Two modifications were made for some samples. Firstly, 0.05% carbon dioxide was added to the gas mixture for some of the epiphyte samples. Next, 2cc of acetylene was injected into stoppered tubes. The first modification gives out a higher rate of ethylene production compared to the second modification. However, none of these modifications were significant.
Soil plots were isolated for experimental treatment by sinking plastic cylinders into the soil for a depth of 10-15cm. One plot at each site was untreated and used as a control. The other four received 5.12 liters of water with a range of pH of 3.0-6.0 by using a sprinkling that can stimulate 5cm of rain. Samples of litter and soil were collected for acetylene reduction analysis both immediately before and 30minutes after the acid application.
There was no detectable N2 fixation in most of the soil samples. The rate of ethylene production before acid application in moles, C2H4 g-1 soil h-1, was 1.6 x 10-11 to 7.7 x 10-11 for Quinault, zero for Centralia, and zero to 1.4 x 10-11 for Cedar River. Fixation in the untreated litter was somewhat higher: 1.3 x 10-10 for Quinault, zero to 3.9 x 10-1° for Centralia, and zero to 1.9 x 10-1° for Cedar River.
The pouring of acid had little effect on the small amount of fixation that takes place in the soil. Both soil and litter from Centralia and Cedar River were very dry as it was in the summertime in Washington. Most of the water or acid applied was absorbed by the litter layer leaving the soil to dry.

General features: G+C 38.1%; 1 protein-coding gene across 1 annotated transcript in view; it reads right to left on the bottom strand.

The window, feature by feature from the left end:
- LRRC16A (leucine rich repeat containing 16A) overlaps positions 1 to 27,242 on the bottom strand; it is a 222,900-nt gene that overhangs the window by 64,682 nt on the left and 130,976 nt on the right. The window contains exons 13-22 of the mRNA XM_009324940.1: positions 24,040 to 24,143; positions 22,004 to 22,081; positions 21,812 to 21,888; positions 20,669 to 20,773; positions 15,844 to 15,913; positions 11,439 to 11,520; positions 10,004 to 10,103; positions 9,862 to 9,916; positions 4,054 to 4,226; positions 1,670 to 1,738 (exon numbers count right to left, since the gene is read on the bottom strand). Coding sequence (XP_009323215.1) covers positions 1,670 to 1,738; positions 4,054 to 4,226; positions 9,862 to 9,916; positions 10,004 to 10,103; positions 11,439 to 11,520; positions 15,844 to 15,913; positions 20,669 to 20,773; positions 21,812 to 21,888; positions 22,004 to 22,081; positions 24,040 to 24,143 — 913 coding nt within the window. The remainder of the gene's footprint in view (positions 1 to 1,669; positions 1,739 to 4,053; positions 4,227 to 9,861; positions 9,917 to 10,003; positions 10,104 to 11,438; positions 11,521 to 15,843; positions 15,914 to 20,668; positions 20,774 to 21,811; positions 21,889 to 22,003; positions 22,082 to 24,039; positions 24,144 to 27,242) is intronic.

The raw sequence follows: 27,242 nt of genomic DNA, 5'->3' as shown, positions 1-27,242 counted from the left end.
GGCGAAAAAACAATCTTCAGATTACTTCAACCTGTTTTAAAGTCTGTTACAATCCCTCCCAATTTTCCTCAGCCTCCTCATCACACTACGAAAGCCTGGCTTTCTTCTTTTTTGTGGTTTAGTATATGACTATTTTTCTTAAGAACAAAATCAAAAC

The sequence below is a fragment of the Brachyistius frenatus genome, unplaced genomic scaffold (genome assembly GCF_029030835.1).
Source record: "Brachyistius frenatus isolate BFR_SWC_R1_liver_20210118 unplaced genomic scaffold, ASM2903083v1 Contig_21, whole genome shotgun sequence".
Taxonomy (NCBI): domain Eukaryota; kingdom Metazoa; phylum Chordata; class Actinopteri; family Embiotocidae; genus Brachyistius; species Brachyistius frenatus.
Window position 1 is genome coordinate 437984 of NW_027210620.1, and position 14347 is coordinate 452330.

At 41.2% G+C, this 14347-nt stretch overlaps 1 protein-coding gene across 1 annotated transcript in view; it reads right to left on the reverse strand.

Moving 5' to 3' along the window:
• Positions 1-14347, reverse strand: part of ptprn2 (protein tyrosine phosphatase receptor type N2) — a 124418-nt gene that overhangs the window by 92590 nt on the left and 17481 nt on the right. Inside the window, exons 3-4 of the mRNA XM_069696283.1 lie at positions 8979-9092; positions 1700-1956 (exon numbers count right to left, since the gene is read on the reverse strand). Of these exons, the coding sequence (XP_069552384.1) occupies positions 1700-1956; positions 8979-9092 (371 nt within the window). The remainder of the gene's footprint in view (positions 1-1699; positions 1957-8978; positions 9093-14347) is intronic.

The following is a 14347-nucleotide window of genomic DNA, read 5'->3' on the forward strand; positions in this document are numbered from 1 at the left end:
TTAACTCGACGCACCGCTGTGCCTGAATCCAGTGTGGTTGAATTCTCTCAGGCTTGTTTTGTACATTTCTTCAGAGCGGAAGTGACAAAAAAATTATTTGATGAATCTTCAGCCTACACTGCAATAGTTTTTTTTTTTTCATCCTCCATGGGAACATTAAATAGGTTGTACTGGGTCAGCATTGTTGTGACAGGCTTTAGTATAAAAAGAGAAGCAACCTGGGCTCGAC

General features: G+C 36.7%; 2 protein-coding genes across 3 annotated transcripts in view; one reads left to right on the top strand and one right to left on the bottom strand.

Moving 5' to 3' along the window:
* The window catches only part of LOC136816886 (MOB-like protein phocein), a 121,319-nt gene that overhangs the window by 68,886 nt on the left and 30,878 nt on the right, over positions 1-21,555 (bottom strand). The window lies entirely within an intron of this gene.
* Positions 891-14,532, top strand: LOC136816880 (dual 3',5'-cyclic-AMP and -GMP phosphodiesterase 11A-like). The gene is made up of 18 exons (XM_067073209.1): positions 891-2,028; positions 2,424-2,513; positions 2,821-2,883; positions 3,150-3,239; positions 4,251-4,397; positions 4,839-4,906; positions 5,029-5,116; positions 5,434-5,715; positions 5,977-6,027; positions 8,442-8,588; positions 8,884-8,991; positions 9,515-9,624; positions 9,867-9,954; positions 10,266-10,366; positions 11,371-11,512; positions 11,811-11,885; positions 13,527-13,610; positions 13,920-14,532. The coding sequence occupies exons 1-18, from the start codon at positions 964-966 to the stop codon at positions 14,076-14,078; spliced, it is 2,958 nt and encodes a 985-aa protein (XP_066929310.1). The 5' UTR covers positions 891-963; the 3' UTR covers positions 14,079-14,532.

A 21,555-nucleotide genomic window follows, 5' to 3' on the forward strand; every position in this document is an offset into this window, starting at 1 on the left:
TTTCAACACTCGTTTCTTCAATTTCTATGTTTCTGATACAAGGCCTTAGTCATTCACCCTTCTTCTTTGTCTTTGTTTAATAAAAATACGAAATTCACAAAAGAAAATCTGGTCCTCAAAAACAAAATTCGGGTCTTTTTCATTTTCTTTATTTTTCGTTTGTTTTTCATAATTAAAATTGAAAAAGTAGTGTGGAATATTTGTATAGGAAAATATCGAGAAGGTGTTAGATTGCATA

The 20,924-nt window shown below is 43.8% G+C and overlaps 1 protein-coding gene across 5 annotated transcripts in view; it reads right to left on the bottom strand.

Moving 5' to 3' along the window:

The effect of acid rain in the litter is more significant and is shown in figure 3? At Quinault, litter was moister and the initial rate of fixation is greater compared to that of Centralia and Cedar River. However, there was a drop in fixation after the application of acid of pH 4 or lower.
Rates of N2 fixation were low in litter and slower in soil. As pH inhibits fixation, moisture appears to be the major limiting factor at least in the summertime. Large quantities of acid were found to be not sufficient in saturating the soil with water or to change the pH of the soil and the litter.
An increase in urbanization and industrialization of air quality standards has potentially increased the precipitation of acidity. The low pH of the acid rain will affect the N2 fixation of the soil in various ways. However, the severity of this issue depended on other factors too.
The low rate of N2 fixation in soil and litter is probably due to natural acid conditions. Azotobacter and the blue-green algae are excluded by the acidic pH of the soil. Other than that, moisture of the soil also gives out an impact on the results. Buffering by the canopy of the forests, litter, and soil may have protected the soil and litter microorganisms from the effects of acid rain especially when the occurrence is infrequent.
Acid rain has affected the fluctuant number of Lobaria oregana sp., a species of bacteria in nitrogen fixation. William Denison (1974) has found that L. pulmonaria sp., a species closely related to Lobaria oregana sp., was severely damaged after being exposed to 50µg m-3 of SO2 for five weeks. On the other hand, Red alder contributes to a large amount of fixed N2. Because this species competes with Douglas fir, it is frequently suppressed deliberately.
In conclusion, a decrease in natural N2 fixation has been one of the results of acid rain which was caused by air pollution. Applying artificially fixed N2 to forests will be a decent alternative in the future. However, the best way to conserve natural N2 fixation is to manage the air pollution and the forests as to artificially fixing N2 will cause high energy and money.